This was a project started by students in the Whole Earth Engineering class at HSU. The main goal of the project was to fill a need using an appropiate technology. An Arcata house, already using several appropiate technologies was looking for a way to wash their clothes. Housemates had several bikes, bike parts, tools, and the know how and the idea for a bicycle powered washing machine was born.
Project[edit | edit source]
We had two months to design and implement our appropiate technology. We spent hours and hours of time discussing and researching how we would build the actual washing machine part of the design. During this time, we scoured websites, newspapers, and books for ideas and materials. Once we came up with a concrete idea, the actual construction of the project took only a few days to complete.
After researching several designs (including building a washing machine consisting of a tumbler inside of a 55 gallon drum), we decided using an already broken front loading washing machine would be easiest. We were able to (legally) acquire a broken washing machine from Emerald City Laundromat (Shout out to those who helped us in this process). By reusing the washing machine that was broken we did not have to purchase or use new materials and saved a rather large article from being dumped into the waste stream. The idea was to open the back of the machine up, remove the motor and replace the "power" for the machine with a chain connected to a stationary bicycle.
Operating on a low budget we set out to complete the task. Lucky for us the money needed for the project turned out to be almost nothing. The washer was free, and all tools, bike parts and hardware was provided by the soon-to-be-owner of this washing machine. The only purchases were the pvc pipe used for exiting water, and a funnel for putting water in the washer machine.
Due to the creativity and work of the team, the project was a success in filling the need and being quite appropriate. Almost all materials were reused or recycled. The house already operating with a grey water system will be able to conserve water by controlling how much water is used and where it drains to. The water source will be from the water catchment already in place as well. This washing machine won't demand any electricity. The energy source is the person washing the clothes, allowing them to get some pedal time into their day, stay healthy in the body and mind, and also wear clean sweet smelling clothes!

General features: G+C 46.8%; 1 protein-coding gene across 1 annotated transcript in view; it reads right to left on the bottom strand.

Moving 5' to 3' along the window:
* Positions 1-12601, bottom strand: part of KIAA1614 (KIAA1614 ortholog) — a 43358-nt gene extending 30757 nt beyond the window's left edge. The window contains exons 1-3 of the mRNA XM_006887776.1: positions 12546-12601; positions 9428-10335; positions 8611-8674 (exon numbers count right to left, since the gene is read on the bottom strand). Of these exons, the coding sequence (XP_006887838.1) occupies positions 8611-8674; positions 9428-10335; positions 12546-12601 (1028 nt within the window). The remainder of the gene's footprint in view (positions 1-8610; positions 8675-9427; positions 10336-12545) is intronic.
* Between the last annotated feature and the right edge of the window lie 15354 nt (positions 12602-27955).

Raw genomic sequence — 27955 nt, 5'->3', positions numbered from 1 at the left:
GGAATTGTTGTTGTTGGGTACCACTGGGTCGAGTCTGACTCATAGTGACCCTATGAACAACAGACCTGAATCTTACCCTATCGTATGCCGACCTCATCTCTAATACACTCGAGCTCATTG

Steps[edit | edit source]
Although the washing machine works, since it has been fabricated from old pieces that were never meant for this project, it will be a continual work in progress. There will be tinkering needed and new ideas will come about- but it's looking awfully good! In addition to the modifications made on the washing machine, we also modified the bike a bit... comfier seat, easy rider handle bars. Talk about approriate technology.
Building the Bike[edit | edit source]
Plumb it up[edit | edit source]
Just Another Day At The Laundromat[edit | edit source]
If only this were true. It seemed that all the work had been done on the construction of this washing machine, but as it has been stated this project was going to require some tinkering. If you look at one of the pictures that shows a rear view of the washing machine you can see that the original motor was attached to the tumbler. Our design has a power source that is not attached and this has been making it so that when you pedal it pulls the tumbler toward you. It seems that the amount of torque required to spin a load of clothes and water will pull the tumbler and make the chain jump. As of now it is extremely difficult to get the tumbler to spin without getting extremely frustrated. We are still working on a design that will fix this problem. If the tumbler is secured to the frame as well as the bike this should fix that problem because nothing will be able to move independently from each other. A problem that this could create is that the rotating of such a weight could make the whole thing shake and would create a lot of wear and tear on the machine itself. It seems that there was a reason the original design had shocks for the tumbler to move around. so, like I said, Just another day at the Laundromat.
Suggestion/Next steps[edit | edit source]
- Maybe add flywheels to the washer and bike axles? —The preceding unsigned comment was added by Rich3800 (talk • contribs) 21:37, 25 August 2009
Credits[edit | edit source]
HSU - FALL 2006 - ENGR 114 - Instructor Lonny Grafman
- Amber Villalobos
- Andrea Lactot
- Jess Huyghebaert
- Chris Fivecoat
- Graham Felsenthal